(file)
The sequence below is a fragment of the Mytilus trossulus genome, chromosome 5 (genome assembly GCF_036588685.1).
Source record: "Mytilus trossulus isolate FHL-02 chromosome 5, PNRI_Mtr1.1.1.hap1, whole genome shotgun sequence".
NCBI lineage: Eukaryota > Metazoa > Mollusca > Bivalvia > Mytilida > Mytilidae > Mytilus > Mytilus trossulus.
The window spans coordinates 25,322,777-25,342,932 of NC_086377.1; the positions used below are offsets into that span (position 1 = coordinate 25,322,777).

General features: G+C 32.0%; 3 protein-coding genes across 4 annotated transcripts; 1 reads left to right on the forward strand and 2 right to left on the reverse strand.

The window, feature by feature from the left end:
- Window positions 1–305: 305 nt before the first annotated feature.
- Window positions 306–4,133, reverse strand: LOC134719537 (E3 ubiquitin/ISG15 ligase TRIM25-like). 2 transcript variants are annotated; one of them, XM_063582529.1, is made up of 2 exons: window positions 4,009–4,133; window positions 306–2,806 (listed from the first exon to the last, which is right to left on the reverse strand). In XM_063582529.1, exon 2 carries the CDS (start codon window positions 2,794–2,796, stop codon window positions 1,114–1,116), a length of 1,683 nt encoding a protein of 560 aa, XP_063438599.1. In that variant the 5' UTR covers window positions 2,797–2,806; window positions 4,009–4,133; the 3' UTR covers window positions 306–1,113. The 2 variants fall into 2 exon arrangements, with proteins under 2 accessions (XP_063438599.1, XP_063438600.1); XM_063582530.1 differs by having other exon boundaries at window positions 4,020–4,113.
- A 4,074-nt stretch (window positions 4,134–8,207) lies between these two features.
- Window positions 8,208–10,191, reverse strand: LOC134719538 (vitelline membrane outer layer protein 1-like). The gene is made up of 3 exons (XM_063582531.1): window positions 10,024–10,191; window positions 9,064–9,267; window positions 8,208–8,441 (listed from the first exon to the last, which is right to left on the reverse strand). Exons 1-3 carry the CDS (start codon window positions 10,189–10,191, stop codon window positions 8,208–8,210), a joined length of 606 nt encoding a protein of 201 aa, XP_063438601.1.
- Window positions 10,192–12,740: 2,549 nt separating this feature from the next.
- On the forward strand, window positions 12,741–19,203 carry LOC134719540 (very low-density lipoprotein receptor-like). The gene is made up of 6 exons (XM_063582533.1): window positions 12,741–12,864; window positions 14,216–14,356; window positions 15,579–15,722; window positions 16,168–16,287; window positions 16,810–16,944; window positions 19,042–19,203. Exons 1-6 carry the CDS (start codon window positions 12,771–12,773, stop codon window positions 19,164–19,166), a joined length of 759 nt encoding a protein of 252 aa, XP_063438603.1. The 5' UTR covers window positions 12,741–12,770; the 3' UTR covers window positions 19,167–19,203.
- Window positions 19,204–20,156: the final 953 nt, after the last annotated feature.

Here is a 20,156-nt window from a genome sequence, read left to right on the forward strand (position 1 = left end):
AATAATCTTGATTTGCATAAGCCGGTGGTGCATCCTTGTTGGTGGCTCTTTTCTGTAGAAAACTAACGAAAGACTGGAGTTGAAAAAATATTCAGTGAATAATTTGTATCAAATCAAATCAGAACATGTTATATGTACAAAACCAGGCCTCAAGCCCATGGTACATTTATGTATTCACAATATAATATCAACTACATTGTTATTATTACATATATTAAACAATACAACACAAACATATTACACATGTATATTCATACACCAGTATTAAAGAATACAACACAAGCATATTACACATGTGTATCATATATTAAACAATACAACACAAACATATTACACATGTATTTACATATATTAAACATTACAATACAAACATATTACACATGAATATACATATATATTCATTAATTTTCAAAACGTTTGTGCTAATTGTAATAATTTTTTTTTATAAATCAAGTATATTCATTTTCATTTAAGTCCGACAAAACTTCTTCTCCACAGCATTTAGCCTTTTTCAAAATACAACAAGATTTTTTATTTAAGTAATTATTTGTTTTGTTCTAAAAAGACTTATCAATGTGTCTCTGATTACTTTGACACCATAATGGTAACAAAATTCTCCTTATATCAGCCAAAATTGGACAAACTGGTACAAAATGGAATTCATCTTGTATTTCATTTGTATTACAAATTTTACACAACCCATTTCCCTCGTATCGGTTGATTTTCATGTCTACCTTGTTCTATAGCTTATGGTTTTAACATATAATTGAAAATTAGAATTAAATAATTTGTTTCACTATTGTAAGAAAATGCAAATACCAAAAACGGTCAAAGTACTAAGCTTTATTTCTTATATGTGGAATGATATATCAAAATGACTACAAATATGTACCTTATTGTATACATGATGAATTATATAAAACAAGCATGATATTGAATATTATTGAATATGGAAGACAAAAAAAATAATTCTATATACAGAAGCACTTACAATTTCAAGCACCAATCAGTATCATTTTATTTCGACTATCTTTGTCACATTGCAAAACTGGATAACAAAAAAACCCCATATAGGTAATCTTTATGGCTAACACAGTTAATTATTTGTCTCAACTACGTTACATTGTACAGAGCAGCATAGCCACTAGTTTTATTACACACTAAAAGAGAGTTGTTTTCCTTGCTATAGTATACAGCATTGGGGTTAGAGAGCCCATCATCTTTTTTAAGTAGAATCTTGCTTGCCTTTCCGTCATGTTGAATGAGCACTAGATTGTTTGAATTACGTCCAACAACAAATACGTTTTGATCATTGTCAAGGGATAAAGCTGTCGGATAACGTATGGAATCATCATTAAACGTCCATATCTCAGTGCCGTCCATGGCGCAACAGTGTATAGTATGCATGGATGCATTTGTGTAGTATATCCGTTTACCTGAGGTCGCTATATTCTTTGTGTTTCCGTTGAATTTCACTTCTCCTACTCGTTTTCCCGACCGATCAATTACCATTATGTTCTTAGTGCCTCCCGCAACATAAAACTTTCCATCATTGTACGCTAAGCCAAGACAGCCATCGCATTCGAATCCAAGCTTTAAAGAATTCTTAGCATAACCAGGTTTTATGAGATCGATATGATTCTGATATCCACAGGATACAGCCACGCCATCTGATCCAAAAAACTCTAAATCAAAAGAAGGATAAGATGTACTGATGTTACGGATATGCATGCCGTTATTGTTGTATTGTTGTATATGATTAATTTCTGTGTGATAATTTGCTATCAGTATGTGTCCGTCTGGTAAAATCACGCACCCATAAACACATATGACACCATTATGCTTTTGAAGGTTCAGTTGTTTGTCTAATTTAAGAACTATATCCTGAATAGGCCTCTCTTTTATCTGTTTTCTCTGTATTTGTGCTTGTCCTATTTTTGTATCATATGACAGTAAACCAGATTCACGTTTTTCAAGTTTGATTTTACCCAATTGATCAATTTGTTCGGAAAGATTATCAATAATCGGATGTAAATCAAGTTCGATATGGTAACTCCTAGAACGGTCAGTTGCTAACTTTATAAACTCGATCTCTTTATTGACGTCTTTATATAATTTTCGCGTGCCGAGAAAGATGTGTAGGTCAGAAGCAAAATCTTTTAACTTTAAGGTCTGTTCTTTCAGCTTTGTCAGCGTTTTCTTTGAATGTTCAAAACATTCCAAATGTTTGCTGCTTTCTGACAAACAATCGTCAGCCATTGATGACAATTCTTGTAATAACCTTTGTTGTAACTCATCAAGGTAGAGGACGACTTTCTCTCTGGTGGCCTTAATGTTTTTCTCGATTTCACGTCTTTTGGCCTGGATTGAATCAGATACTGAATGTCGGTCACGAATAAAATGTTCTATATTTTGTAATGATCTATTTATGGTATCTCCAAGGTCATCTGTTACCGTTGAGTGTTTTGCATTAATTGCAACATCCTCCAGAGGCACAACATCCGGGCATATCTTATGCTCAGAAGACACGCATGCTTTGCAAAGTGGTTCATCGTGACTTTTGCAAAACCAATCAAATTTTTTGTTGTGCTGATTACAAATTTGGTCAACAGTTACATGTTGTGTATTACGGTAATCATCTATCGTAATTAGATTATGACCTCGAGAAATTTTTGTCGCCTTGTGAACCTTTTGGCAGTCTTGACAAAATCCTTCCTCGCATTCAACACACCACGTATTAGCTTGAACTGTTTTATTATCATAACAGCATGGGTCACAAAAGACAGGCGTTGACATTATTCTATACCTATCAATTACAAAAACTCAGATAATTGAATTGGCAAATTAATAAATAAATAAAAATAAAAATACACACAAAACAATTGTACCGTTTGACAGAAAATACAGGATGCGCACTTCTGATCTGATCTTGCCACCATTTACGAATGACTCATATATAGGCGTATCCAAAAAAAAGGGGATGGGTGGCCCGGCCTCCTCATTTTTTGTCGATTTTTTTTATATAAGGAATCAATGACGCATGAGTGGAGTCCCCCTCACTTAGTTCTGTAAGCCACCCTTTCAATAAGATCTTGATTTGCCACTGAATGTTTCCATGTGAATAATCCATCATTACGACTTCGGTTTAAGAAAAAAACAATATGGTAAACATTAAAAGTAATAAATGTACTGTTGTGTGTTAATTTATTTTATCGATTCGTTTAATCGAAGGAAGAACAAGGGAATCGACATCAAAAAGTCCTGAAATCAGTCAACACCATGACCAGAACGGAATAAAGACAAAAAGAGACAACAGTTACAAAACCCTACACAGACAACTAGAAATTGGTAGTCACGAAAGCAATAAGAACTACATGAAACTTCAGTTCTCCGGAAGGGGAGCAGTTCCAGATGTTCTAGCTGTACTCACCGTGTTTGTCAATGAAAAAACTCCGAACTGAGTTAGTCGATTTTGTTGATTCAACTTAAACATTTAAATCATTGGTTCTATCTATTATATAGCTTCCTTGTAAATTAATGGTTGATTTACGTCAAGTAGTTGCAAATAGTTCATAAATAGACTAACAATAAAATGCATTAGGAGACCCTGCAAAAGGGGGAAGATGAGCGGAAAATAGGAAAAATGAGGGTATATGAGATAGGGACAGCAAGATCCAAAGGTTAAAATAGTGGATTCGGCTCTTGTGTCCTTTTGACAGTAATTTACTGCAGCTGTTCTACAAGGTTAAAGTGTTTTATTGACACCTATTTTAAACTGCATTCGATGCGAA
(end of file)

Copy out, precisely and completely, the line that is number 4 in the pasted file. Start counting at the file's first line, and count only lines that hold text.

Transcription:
The window spans coordinates 25,322,777-25,342,932 of NC_086377.1; the positions used below are offsets into that span (position 1 = coordinate 25,322,777).